Honduras’ powerful Roman Catholic Church has backed the ouster of President Manuel Zelaya, surrendering a chance to be an impartial mediator in order to counter the influence of Venezuela’s leftist president, Hugo Chavez.
Men touted as a possible next pope of the Roman Catholic Church rarely get involved in public debates over a coup d’etat or wars of words with heads of state. But that’s what Tegucigalpa Cardinal Oscar Rodriguez Maradiaga has done recently in the the political crisis in his country, Honduras. Before the overthrown President Manuel Zelaya made his failed attempt to return home, Rodriguez issued a statement in a televised address declaring his ouster legal and warning Zelaya could spur “a bloodbath” if he came back to Honduras.
Cardinal Oscar Andrés Rodríguez Maradiaga has denied throwing his red zucchetto (clerical skullcap) into the ring as a possible candidate to become the next pope. As we’ve already blogged here and here, the publication of a French book of interviews with the archbishop of Tegucigalpa last month has been interpreted by some Vatican watchers as subtle self-promotion — una autocandidatura, as they say in Rome. This was bolstered by unfounded speculation about Pope Benedict’s health, which seems quite good for a man of his age (81).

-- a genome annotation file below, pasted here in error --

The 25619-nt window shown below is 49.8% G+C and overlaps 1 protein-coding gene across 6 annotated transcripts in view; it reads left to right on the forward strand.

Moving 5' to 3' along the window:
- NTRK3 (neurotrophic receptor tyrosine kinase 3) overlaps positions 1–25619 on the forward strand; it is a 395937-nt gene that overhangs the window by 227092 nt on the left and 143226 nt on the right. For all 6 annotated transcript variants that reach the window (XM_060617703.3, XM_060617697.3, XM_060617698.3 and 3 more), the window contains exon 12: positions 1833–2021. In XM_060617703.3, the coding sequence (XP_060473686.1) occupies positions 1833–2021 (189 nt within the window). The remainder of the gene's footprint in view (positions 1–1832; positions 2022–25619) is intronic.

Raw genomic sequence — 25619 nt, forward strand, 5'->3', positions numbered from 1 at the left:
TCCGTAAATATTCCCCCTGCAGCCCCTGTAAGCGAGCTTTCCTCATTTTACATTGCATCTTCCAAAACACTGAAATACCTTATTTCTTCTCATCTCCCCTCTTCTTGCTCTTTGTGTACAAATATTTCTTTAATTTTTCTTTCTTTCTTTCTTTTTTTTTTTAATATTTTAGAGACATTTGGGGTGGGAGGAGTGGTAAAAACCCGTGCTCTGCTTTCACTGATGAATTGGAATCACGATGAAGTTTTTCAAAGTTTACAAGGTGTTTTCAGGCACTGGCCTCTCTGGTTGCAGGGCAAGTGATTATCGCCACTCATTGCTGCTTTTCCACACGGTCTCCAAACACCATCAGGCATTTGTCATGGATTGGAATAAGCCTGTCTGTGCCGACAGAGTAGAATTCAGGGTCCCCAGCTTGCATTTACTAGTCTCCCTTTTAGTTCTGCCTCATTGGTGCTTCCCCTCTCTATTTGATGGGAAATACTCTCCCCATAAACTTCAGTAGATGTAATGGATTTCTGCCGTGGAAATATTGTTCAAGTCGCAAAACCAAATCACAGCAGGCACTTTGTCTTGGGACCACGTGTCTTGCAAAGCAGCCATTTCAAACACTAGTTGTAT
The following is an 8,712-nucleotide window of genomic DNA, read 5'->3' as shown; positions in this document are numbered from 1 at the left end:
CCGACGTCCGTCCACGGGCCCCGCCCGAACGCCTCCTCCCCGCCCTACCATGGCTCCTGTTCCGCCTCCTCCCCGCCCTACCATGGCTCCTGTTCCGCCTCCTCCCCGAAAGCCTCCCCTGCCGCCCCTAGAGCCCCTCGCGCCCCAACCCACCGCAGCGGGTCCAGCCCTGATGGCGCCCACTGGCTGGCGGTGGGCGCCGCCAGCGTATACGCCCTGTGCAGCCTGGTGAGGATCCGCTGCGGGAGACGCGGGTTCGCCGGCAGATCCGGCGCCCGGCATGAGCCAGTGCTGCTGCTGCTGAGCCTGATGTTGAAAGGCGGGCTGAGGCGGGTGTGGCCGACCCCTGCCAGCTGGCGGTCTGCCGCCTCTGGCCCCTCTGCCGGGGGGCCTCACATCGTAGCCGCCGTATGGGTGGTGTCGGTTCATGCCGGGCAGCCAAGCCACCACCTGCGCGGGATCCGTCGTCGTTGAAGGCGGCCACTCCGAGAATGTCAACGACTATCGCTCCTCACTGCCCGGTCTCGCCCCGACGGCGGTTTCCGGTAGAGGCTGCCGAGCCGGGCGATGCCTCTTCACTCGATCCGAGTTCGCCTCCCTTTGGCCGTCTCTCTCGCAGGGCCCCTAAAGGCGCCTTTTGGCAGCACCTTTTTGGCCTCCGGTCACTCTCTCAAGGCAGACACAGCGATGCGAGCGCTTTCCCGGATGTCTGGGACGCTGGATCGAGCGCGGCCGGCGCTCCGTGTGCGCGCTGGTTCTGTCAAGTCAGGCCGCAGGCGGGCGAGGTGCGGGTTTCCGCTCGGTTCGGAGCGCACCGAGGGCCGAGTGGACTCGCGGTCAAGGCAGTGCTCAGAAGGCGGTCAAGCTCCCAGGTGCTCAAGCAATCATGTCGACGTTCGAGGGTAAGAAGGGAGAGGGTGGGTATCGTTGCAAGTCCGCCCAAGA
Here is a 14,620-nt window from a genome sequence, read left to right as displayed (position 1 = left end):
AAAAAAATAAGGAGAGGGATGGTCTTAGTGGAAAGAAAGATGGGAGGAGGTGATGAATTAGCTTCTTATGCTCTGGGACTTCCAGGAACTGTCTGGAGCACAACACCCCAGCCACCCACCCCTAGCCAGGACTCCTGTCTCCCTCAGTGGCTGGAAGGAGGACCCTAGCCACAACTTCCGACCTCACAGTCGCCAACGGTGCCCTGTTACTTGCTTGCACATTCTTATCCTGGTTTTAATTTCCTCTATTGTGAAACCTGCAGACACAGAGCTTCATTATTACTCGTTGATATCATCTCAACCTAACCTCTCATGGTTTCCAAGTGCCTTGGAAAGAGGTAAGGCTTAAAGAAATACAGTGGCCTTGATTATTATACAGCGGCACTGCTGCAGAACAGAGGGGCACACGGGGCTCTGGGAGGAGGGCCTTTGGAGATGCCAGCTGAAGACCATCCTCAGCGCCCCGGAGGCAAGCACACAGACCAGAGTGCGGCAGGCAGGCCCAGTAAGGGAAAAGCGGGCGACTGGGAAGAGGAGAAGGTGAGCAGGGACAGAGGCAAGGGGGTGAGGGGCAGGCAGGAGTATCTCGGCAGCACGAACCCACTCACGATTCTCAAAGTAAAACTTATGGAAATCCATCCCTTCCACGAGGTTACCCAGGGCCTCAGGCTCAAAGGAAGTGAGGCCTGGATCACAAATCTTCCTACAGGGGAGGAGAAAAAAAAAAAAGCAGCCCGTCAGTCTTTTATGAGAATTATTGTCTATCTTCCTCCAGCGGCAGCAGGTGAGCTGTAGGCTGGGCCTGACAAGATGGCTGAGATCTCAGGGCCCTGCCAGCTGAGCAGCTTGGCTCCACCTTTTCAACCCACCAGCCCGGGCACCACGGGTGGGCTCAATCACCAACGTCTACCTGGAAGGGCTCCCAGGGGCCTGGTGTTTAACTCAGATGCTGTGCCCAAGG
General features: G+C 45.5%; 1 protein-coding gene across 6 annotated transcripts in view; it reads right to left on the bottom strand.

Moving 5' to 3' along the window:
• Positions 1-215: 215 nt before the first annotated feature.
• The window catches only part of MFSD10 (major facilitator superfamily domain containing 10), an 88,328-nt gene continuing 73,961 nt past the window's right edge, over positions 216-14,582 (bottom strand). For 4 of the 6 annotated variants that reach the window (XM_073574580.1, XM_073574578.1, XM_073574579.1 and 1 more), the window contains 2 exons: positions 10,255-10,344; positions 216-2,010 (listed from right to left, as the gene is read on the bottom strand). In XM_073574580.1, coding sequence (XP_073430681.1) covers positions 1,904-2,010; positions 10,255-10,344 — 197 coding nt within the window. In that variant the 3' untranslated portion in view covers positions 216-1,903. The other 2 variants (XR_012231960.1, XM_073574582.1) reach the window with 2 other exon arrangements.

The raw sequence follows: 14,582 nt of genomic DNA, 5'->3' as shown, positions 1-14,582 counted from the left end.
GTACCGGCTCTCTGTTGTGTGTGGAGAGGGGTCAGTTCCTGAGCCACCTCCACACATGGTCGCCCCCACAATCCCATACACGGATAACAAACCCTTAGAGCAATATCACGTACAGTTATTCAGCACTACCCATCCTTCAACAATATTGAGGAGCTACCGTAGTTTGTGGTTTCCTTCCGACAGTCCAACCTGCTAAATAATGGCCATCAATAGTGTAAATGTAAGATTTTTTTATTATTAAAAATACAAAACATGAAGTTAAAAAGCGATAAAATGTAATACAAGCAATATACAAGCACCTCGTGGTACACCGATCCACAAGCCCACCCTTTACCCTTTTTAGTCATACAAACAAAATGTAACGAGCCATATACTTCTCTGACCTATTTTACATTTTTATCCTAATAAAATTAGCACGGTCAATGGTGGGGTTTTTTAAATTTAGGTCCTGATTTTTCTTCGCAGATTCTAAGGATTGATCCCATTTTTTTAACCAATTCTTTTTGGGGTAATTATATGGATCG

The papal succession speculation sweepstakes are truly off and running. The Paris daily Le Figaro started it shortly after Pope Benedict’s visit to the United States with an article saying he looked tired and pointedly mentioning possible successors. The Vatican promptly denied any health problems and veteran vaticanisti poured cold water on the story. While we mentioned this here on the blog, we haven’t done a story for the Reuters file because it’s way too early for such speculation. B16 looks like he’s in pretty good shape for 81.